Persimmons, Water & Walking Shrines: Kakinobatake Mizukake Festival

Mikoshi shrines depart from Ishiura Shrine in Kanazawa

About as local as you can get…

Many people flock to see the ghostly dancing ladies of Toyama’s Owara Kaze no Bon, the sake offering of the mountainside Doburoku Festival in Shirakawa-go or the 3-day city-wide party of Hyakumangoku. But these big festivals that attract large crowds were themselves once smaller celebrations and rituals among neighbors.

The mythological phoenix atop a mikoshi shrine in Kanazawa

Because smaller festivals often don’t receive mass media attention, they can be hard for the traveling visitor to find. But, should you be so lucky, you’ll find a truly authentic experience, like with a Mizukake Mikoshi Festival. In fact, in the middle of the summer, there’s one of these just behind Kaname Inn in Kanazawa!

Mikoshi sprayed with water in Kanazawa

The town of Kaki-no-Ki-Batake (often squished together in romaji as Kakinokibatake) is just a few small roads between us and The 21st Century Museum of Contemporary Art, full of restaurants and cafés, peppered with music and art venues and a few fashion shops. Literally meaning “Persimmon Tree Field,” the fruit is its proud mascot and can be spotted throughout the district.

Cheers under the mikoshi shrine in Kanazawa

Cooling off in the peak of summer

Mizukake Mikoshi is a neighborhood festival to ward off the intense heat. Folks adorn happi, festival jackets, and take to the streets with buckets of water. Large portable shrines called mikoshi are displayed in the morning before being paraded around the neighborhood, inviting blessings from the gods therein. A distinctive gold persimmon sits atop one, alongside a cask of sake.

A gold persimmon on top of a mikoshi walking shrine at Kakinokibatake's Mizukake Festival in Kanazawa, Japan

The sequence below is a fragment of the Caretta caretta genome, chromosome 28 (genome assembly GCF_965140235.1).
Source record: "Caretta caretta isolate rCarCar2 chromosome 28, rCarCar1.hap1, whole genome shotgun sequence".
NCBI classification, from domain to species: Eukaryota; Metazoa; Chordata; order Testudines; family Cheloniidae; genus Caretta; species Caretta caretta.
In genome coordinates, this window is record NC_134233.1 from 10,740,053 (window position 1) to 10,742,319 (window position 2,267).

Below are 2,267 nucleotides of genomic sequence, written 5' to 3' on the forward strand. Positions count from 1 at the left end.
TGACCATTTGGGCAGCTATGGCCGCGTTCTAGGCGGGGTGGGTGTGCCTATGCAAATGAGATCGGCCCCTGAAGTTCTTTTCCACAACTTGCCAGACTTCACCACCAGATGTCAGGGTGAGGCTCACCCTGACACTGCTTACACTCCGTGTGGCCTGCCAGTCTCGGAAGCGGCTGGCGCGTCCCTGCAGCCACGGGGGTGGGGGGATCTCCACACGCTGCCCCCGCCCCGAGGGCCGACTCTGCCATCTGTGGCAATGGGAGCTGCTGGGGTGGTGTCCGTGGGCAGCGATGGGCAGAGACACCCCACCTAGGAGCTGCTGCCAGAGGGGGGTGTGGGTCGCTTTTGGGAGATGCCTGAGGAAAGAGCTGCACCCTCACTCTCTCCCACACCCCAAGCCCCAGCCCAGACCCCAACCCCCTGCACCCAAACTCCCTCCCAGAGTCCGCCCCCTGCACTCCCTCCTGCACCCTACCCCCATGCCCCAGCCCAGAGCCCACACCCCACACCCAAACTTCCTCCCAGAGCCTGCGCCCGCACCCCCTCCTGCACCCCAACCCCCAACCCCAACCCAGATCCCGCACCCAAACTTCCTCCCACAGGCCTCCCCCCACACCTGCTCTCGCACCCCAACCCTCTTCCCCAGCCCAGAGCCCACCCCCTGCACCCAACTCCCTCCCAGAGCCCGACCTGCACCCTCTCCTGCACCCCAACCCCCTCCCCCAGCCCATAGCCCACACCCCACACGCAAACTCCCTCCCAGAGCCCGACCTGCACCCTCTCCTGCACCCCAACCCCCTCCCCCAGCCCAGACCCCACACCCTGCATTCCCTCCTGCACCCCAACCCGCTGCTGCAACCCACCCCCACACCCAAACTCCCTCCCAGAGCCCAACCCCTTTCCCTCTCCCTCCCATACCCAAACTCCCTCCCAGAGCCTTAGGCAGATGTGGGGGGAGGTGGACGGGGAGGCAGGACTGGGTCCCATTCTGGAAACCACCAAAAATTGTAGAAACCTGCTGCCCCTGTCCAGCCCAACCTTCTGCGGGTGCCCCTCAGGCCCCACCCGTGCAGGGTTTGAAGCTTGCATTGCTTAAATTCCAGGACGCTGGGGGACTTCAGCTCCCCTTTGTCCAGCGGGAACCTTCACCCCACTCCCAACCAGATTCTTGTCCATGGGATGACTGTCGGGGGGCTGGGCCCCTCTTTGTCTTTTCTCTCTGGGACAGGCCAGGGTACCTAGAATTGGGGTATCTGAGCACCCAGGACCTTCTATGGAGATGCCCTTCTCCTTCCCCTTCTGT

Prominent figures of the festival and young people subject each other to dousings of water, yelling “Kaki, kaki, kaki!” In Japanese, this is a pun. Kaki can mean both persimmon and the pouring of a liquid. In the festival’s name, Mizukake means “pour the water.” It’s not long before the festival has evolved into a water park of sorts.

Mikoshi Shrine passing in front of Kaname Inn Tatemachi in Kanazawa

The shrine even passes in front of Kaname Inn Tatemachi!

Pouring water at Kakinokibatake's Mizukake Festival in Kanazawa, Japan

Don’t forget to stick around for the afternoon taiko performances!

Taiko performance at Kakinokibatake Mizukake Festival in Kanazawa, Japan

The event is held sometime between late July and mid-August. The date changes each year, so check here or on the neighborhood’s official site for updates.

Notice concerning COVID-19: Information and services for the above sites may be temporarily suspended due to the coronavirus pandemic. Please check again close to the dates of your visit. Guests of Kaname Inn Tatemachi may also use our concierge service to make inquiries as necessary. Thank you for your understanding, and we eagerly look forward to your stay.

About a decade ago Rachel fell off a bus and then fell in love with this traditional-crafts and ice-cream-consuming capital of Japan. Editor and amateur photographer with a penchant for nature and history. Not actually fifty songbirds in a trench coat. (Former penname: Ryann)